If your material height is entered correctly, and the material is flat, does non-Proofgrade material really have worse camera accuracy than identical material with the Proofgrade certification? It seems like they’d actually have to to out of their way to make the non-PG results worse since the math should be the same for each.
To clarify, the lid camera is fixed focus - it has no motors etc. With that wide of an angle, the depth of field is very large and everything in the range is in the plane of focus. The autofocus is to focus the actual beam. Right now, it takes that measurement when it scans just before a job starts. Presumably, they could take a pre-measurement and determine thickness, but that’s just speculation.
I never said or implied that non was worse. Yes, the math is the same. The difference is that often non items are not perfectly flat and we (or perhaps it is just me) make errors measuring thickness. Scraps and smaller pieces of also benefit from being placed directly under the camera. It is just how placment works.
My understanding is that the recently released work is just a first level of using that data. “As the camera improves” is exactly saying they are working on more improvements. How else is the camera going to improve?
In my opinion, they will be able to achieve sub-pixel accuracy at the edges.
Perhaps a little de-mystification might help.
The camera takes an image of the inside of the Glowforge. Support released an example of the raw image a while back, clearly showing that it sees a wider angle than is being displayed.
Take the simple case if a perfectly-aligned, perfectly-manufactured, machine.
When the Glowforge calibrates, it is taking a picture of the top of the head, very close to the camera. Thus, the logo is huge in the picture. This allows them to very accurately associate the position of the head with what the camera sees.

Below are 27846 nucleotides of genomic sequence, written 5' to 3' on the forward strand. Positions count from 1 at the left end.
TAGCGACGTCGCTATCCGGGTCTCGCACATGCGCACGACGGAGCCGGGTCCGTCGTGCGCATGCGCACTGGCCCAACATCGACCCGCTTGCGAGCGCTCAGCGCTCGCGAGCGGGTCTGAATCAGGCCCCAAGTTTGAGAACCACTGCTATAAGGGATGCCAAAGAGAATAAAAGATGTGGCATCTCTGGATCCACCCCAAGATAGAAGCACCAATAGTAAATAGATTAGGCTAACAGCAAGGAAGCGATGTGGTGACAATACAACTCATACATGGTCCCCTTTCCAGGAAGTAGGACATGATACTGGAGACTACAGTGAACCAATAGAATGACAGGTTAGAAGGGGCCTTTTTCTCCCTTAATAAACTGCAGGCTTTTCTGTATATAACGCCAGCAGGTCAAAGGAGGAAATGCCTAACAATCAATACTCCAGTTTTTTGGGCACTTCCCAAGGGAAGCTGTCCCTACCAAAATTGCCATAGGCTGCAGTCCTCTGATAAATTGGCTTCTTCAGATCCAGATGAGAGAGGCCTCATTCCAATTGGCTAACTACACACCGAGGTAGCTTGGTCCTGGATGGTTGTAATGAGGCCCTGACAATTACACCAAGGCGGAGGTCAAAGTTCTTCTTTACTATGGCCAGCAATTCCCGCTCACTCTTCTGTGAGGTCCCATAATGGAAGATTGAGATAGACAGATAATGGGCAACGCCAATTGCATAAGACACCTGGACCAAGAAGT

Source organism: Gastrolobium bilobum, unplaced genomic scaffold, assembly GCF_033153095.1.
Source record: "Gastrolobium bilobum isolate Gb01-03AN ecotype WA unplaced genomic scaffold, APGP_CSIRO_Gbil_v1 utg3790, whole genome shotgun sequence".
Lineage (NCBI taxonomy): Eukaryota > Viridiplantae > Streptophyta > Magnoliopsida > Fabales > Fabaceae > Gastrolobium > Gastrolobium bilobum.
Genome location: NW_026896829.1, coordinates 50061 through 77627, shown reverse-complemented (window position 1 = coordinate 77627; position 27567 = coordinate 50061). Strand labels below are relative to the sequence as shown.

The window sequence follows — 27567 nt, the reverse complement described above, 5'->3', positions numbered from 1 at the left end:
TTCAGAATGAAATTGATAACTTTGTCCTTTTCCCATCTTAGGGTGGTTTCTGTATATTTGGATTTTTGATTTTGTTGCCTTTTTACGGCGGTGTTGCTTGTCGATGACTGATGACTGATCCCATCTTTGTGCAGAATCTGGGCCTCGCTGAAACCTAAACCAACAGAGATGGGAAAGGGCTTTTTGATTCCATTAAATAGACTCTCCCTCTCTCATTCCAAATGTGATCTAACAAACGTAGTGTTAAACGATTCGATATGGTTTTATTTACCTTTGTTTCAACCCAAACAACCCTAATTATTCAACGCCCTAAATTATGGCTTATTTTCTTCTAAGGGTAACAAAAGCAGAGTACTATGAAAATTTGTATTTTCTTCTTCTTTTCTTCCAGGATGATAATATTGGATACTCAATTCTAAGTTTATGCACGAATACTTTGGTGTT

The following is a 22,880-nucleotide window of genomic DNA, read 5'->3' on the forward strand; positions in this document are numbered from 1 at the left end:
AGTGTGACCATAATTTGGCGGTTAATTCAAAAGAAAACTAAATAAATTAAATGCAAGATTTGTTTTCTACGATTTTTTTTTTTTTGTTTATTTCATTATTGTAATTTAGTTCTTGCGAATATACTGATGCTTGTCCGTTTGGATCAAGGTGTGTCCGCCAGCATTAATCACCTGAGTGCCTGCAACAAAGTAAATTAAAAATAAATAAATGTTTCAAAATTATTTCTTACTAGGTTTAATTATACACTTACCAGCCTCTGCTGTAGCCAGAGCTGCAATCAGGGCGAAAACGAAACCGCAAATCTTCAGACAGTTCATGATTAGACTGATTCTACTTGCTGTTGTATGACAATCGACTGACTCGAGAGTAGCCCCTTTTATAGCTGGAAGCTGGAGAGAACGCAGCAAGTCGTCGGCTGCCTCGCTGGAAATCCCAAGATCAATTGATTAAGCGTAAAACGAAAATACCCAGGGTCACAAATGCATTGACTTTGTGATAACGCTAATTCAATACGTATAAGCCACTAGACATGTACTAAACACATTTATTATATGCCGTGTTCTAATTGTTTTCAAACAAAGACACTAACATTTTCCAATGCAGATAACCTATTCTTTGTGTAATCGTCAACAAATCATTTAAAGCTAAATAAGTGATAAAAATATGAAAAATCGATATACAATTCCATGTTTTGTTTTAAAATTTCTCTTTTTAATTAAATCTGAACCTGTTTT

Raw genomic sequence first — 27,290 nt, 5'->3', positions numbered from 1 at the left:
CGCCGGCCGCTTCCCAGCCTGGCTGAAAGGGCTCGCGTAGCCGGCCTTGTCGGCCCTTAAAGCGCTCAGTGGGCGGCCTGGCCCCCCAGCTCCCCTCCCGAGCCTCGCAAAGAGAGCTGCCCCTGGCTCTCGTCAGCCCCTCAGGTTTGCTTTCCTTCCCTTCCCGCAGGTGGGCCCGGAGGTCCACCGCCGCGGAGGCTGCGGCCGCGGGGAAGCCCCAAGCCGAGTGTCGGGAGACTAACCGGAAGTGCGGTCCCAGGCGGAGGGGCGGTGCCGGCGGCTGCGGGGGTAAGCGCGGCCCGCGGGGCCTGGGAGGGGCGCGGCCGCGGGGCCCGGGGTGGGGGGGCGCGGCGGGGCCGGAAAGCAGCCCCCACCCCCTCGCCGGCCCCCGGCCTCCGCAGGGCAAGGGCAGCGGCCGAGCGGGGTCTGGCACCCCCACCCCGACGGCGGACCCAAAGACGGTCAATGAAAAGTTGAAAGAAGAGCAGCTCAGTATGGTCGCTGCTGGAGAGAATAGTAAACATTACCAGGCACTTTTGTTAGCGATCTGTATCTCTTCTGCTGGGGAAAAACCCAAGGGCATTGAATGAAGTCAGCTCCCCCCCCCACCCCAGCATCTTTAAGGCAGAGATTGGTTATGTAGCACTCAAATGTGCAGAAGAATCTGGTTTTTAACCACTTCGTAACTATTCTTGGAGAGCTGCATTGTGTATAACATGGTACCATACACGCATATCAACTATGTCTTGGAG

The image processing software transforms the picture this perfect machine takes of the bed into a flat image to be displayed on your computer. The pixel data from the raw fisheye image has its highest density directly under the camera and gets somewhat course as it gets to the edges of the bed. Most of what you see on your computer screen is interpolated data. Almost none of it is the exact pixels recorded by the camera.
When the software is deciding what value to show in the tiny rectangle (destination pixel) of any given pixel on your screen, it mathematically maps that rectangle, along with your current zoom level, to a precise rectangle on the source image after that image has been dewarped (source rectangle). This source rectangle might map exactly to a single pixel, or it may enclose multiple pixels, or a tiny area enclosing the corners of four pixels.
Once the software determines the source rectangle, it applies a mathematical function, called a filter, to the colors of the enclosed and surrounding pixels to compute the color to show in that destination pixel on your screen. Repeat for every pixel on your screen.
The GFUI knows the exact source rectangles for every destination pixel on your screen. At .001” per step the bed is over 20,000 steps across, but the source image has fewer than 1900 raw pixels horizontally (full sensor is likely 1920 pixels wide, but some of those are overscan). So the GFUI can accurately direct it to cut between pixels.